Sunday, March 28, 2010

Inspired at the Tucson Festival of Books

Recently, we attended the 2nd annual Tucson Festival of Books, a two- day happening advertised as having over 400 notable authors. It was held on the University of Arizona campus and was well attended and totally free. We went on Sunday and were able to see two panel discussions and a venue where Scott Simon of NPR interviewed Elmore Leonard and his two sons, who are also writers.
The first panel discussion was called “History as Bestseller” and was made up of three authors of popular books on historical people and events-- Hampton Sides whose books are about the Bataan Death March and Kit Carson, Jeff Guinn who wrote about Bonnie and Clyde, and James Donovan whose book is about Custer and Little Bighorn. One of the main topics discussed was the gap between writers who write straight history, e.g. textbooks, and those who write “popular” books on history. All three authors fall into the second category and all agreed that their target audience was the general population of readers and not just academicians. The moderator, Paul Hutton, a history professor, represented an author of a more straight historical perspective.
When in college doing research for papers, I remember becoming totally absorbed in finding more information about a certain subject. I felt alive, caught between obsession and joyous commitment. These 3 authors all loved the research part of their work and admitted that they often get so involved in research that they have to force themselves to get down to the actual writing of the book. They were guided by a commitment to the actual events and especially bringing to life the essence of the historical figures.
The second panel discussion consisted of three authors of fiction based on historical events. The panel title was “Bending the Truth”. It consisted of Jamie Ford who wrote The Hotel at the Corner of Bitter and Sweet, a novel that takes place during the time of the internment of Japanese citizens from Seattle. Laura Fitzgerald is the author of One True Theory of Love about a white American woman who, during a time of change, falls in love with an Iranian man. The third panelist, Jennie Shortridge, wrote When She Flew based on a newspaper article about a Vietnam veteran raising his daughter out in the woods because of his own war induced paranoia.
These authors were all inspired by an historical event or time but did not concern themselves with writing straight history. They were more interested in using fictional characters to tell their stories. They all did extensive research and said it was important to be accurate when referring to historical places and events. They agreed that historical fiction when done well can often bring out the underlying truth better than factual history. One example is Jamie Ford’s main character. As a little boy he is forced by his father to wear a button on his coat written in English, “I am Chinese”. This actually happened to Ford’s father and it becomes a poignant symbol in his book. Every morning when he leaves for school his father checks to make sure he is wearing it. This forces the reader to continually experience the mixed emotions of the time and especially of the Chinese boy over the treatment of his Japanese friend and her family.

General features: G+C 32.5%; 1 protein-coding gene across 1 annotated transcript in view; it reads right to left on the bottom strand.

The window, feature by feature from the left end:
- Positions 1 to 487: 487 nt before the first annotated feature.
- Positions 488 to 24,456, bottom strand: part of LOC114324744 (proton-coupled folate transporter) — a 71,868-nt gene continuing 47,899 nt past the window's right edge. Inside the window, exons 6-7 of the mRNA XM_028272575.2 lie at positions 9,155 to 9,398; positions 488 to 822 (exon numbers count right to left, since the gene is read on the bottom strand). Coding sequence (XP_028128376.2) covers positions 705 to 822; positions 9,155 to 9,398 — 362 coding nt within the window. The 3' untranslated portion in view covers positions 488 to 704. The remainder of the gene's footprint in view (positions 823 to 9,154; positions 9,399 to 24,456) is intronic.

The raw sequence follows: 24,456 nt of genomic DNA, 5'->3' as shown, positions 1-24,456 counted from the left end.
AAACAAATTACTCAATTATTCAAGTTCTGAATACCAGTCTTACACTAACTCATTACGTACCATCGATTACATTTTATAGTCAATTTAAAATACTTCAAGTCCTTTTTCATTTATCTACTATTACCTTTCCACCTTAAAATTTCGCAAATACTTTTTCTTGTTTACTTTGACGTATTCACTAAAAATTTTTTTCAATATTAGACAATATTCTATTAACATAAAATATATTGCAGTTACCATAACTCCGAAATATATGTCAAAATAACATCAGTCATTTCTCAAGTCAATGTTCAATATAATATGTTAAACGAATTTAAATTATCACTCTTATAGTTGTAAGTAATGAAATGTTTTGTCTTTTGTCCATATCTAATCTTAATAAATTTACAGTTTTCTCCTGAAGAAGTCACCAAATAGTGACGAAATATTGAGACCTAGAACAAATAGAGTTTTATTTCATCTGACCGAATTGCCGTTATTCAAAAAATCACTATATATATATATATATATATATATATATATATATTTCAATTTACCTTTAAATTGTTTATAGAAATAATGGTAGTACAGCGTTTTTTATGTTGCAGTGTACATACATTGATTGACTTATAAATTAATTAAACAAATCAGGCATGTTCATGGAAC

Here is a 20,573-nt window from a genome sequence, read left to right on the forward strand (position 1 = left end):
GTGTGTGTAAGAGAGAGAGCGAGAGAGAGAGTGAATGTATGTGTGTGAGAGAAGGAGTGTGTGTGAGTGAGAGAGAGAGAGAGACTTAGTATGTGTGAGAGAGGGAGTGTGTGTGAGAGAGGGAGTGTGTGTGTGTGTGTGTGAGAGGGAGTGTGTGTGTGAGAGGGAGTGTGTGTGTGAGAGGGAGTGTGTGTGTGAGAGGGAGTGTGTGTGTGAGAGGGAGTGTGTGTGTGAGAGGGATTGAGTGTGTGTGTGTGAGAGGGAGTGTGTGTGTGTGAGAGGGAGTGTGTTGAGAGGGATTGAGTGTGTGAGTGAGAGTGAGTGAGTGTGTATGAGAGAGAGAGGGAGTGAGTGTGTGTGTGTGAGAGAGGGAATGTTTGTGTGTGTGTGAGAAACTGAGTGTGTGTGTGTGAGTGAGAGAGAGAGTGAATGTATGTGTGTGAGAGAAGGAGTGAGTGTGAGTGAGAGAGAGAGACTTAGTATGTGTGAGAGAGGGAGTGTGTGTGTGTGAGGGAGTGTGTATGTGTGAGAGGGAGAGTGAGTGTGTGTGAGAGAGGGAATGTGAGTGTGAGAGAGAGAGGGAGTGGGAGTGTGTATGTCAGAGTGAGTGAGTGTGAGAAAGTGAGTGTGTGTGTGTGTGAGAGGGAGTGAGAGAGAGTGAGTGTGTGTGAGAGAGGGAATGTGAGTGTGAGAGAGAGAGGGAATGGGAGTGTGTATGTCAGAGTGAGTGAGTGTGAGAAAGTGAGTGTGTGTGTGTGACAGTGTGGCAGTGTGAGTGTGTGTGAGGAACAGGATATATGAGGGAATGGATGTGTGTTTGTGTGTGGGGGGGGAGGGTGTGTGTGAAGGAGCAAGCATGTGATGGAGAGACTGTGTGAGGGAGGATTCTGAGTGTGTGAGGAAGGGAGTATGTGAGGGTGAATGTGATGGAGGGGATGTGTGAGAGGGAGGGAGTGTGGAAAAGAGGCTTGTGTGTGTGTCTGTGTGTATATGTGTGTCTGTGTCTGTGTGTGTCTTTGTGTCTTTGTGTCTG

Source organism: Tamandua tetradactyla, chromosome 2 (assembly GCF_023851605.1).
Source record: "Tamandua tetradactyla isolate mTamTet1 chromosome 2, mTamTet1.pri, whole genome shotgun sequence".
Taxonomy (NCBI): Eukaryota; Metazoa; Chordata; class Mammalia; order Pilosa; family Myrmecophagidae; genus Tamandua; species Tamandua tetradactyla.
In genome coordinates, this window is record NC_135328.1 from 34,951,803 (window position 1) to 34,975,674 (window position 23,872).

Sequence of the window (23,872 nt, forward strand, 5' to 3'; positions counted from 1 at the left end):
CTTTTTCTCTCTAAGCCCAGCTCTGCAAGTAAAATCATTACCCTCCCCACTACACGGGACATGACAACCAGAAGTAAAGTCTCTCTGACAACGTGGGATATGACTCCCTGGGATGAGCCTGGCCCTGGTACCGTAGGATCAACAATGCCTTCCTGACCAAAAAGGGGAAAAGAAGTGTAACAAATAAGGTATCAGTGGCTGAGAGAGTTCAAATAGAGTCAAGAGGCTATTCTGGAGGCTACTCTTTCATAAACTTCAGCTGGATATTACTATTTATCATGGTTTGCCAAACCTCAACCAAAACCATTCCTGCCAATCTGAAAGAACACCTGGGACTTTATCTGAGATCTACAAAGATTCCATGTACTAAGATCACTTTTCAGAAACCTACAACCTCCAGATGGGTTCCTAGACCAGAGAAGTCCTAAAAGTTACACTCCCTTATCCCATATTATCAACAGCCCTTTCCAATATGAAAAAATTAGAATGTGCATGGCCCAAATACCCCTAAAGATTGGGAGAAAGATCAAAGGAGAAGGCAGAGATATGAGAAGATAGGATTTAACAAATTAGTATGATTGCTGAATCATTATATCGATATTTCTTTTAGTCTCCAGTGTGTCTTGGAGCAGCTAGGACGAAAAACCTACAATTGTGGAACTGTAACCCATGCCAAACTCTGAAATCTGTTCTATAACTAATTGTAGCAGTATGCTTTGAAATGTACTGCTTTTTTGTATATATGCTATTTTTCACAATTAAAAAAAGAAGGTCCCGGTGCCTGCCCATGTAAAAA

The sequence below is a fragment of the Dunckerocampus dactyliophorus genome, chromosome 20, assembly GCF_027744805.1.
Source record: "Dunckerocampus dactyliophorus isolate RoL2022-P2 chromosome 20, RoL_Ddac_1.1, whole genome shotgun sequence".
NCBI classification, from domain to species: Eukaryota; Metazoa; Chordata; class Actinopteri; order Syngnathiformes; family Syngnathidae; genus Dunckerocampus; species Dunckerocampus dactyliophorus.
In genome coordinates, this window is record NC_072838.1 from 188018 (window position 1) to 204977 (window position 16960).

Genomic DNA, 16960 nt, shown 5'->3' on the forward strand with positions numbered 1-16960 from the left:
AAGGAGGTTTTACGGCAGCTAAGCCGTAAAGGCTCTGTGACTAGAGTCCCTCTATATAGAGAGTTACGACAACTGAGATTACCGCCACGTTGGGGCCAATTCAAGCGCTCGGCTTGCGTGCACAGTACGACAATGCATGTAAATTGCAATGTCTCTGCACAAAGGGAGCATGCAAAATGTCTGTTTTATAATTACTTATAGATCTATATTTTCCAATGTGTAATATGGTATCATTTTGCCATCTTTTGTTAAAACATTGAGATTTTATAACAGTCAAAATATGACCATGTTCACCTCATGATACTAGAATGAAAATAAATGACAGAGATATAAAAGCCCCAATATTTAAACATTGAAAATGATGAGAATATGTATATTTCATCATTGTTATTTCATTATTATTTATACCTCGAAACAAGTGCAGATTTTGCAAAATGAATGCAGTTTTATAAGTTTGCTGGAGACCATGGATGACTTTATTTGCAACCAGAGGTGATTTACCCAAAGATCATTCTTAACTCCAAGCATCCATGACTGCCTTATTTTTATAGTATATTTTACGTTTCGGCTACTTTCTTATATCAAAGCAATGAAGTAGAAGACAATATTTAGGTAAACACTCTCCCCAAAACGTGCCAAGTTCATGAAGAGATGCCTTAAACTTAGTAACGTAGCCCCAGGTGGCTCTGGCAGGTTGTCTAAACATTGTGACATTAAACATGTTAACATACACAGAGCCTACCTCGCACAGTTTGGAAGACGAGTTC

The Scott Simon interview of Elmore Leonard and his two sons was entertaining. Scott Simon is a great interviewer and showed his respect and liking for the Leonards. Elmore Leonard has written best sellers for over forty years. He was by far the most successful author we heard speak. His sons talked about how their father was happiest when he was working at his craft. Elmore said he couldn’t imagine doing anything else with his life and said he still loves writing even after all these years. During the question and answer period, he was asked why he stopped writing western novels. He had a successful career in this genre and the questioner was clearly disappointed that he abandoned it. His answer was simple. To paraphrase he said, Westerns weren’t popular anymore and there wasn’t any money in it, so he switched to mysteries. He was the most casual and eccentric of all the authors. He excitedly talked about enjoying watching TV game shows. The audience laughed thinking he was joking, but he was trying to convey something he saw of value in these shows having to do with the contestants and how they behaved. I thought this could have been an opening to how the mind of a great writer works but Scott Simon let it drop moving on to the next question. Elmore, like a pro, allowed the interview to move on as well, without concern. It wouldn’t surprise me if in the future we see an Elmore Leonard novel with characters on a game show. It will probably become a movie as well.
All the authors, without exception, admitted that writing was hard work but the most satisfying activity they have ever done. Several even compared it to sex to accentuate their point. They all seemed to enjoy the fame and the money that went along with being published and commented on how excited they were when they saw their first book in print. But the consensus was that the real value of writing is in the process itself--the daily discipline that gives birth to the creative flow.

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